NHS staff sickness absence

Estimates from Public Health England put the cost to the NHS of staff absence due to poor health at £2.4bn a year – accounting for around £1 in every £40 of the total budget. This figure is before the cost of agency staff to fill in gaps, or the cost of treatment, is taken into account (NHS England).

To address this issue, NHS England's Chief Executive announced a major drive to improve the health and wellbeing of health service staff, in a bid to benefit both staff and taxpayers (September 2015).

How have NHS staff sickness absence rates changed?

The national absence rate demonstrates marked seasonal fluctuation, with a peak in the late autumn/winter months and subsequent reductions. The peak absence rate shows a decline in recent years: 4.96% in December 2010, 4.72% in January 2013, and 4.44% in January 2014. It did increase again in December 2014 to 4.79% but this did not reach the high observed in December 2010. Average annual absence rates for the past five years are lower compared to the baseline 2009/10 year (4.40%): 4.16% in 2010/11, 4.12% in 2011/12, 4.24% in 2012/13, 4.06% in 2013/14 and 4.25% in 2014/15 (data not shown).

Updated November 2016.

How did NHS staff sickness rates vary by trust type?

Sickness absence rates by trust type demonstrate the same marked seasonal fluctuation as the rate at a national level. Absence rates in ambulance trusts have been consistently higher than all other types of organisation. Rates in mental health & learning disability trusts, as well as community provider trusts, are also consistently above the national average.

Updated April 2017.

How did NHS staff sickness rates vary by staff type?

Rates of sickness absence vary markedly between staff groups. Nursing, midwifery and health visitor learners have the lowest sickness absence rate (average 1.13% from January 2010 to January 2016). However, this group comprises students who do not spend all their time rostered onto shifts, and who have markedly different working conditions.

Medical and dental staff have the second lowest absence rate (average 1.21% from January 2010 to January 2016), and there is almost no seasonal variation.

In contrast, ambulance staff and healthcare assistants have the highest absence rates (both with an average of 6.2% from January 2010 to January 2016), with the largest seasonal fluctuations also being observed in ambulance staff.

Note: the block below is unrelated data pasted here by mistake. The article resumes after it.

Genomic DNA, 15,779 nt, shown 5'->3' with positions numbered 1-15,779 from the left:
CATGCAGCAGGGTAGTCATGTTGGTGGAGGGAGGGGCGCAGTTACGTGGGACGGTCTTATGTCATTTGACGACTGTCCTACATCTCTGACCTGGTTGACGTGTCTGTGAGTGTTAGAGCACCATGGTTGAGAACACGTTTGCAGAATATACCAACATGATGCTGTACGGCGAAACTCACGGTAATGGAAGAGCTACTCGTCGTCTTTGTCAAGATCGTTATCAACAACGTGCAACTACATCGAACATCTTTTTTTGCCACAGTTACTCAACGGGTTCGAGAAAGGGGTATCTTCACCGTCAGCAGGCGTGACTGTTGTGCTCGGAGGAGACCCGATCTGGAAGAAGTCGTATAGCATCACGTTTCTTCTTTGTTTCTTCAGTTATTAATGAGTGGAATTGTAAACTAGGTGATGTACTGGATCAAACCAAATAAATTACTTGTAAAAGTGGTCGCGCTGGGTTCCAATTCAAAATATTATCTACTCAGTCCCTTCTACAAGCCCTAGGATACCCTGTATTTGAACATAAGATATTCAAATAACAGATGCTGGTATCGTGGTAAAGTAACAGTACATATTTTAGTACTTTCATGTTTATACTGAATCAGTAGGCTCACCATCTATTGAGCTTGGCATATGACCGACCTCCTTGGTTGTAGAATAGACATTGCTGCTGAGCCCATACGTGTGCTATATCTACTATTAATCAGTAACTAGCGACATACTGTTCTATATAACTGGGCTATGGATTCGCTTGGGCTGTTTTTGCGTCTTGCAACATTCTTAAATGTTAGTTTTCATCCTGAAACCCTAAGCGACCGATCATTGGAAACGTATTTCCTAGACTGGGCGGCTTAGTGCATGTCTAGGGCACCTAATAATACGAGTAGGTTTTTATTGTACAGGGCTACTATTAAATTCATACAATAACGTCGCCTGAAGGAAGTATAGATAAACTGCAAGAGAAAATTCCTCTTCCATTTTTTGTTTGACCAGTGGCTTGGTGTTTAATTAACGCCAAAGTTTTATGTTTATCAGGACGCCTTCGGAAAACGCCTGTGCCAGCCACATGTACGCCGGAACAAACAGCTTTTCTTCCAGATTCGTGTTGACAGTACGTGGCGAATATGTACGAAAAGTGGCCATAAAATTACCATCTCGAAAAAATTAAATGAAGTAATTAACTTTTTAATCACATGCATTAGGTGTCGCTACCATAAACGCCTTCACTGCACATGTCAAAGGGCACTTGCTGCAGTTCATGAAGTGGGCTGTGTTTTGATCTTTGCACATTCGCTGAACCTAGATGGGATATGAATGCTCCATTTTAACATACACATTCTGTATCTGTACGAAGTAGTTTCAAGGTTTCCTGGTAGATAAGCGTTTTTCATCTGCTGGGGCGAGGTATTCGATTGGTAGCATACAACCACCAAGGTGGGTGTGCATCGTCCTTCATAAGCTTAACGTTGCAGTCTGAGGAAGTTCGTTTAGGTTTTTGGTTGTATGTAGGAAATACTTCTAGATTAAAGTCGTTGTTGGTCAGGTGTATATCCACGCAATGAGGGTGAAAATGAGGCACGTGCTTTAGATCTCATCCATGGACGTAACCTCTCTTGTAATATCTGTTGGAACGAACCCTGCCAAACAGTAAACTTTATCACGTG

Updated November 2016.

How has the proportion of staff who feel under pressure to attend work while ill changed over time?

For comparison, the proportions of staff feeling pressure to attend work despite feeling unwell, as reported by the annual Survey of NHS Staff, are also included.

A substantial proportion of NHS staff have felt under pressure to attend work when ill. In 2009 just over one fifth of staff reported that they felt pressure to attend work despite having felt unwell. This was followed by year on year increases in 2010, 2011 and 2012 when it reached a peak of 27% of staff reporting pressure to attend work despite feeling unwell. This subsequently decreased in 2013 and 2014, when 23% of staff felt pressure. In 2015, this indicator was changed to ask not only whether the staff member felt under pressure from colleagues to come to work while unwell but also whether they additionally put themselves under pressure to come to work. Once this was included, the percentage of staff feeling under pressure to go to work when unwell doubled. Of the staff who attended work while unwell, 92% reported they had put themselves under pressure to attend, 25% felt pressure from a manager and 19% from colleagues (data not shown).

About this data

The data presented relate to sickness absence rates for staff at NHS organisations on the Electronic Staff Record (ESR). ESR is a payroll and human resources system which, since April 2008, has contained staff records for all NHS employed staff with the exception of GPs and those employed at the two foundation trusts which are not on the system. It replaced over 30 separate HR and payroll systems which were previously in use.

The figures published include the following components:

- Numerator: Full Time Equivalent (FTE) Days Lost to Sickness Absence (including non-working days)

- Denominator: Full Time Equivalent (FTE) Days Available (including non-working days)

- Rate: Sickness Absence Rate

The term FTE in this context means that if a full-time member of staff is off sick for five days (including any non-working days), the numerator=5 and denominator=365; however if a half-time member of staff is off sick for five days (including any non-working days), the is numerator=5 and denominator=182.5.

It should be noted that lower rates can also indicate under reporting of sickness absence.

More information can be accessed from the Health and Social Care Information Centre


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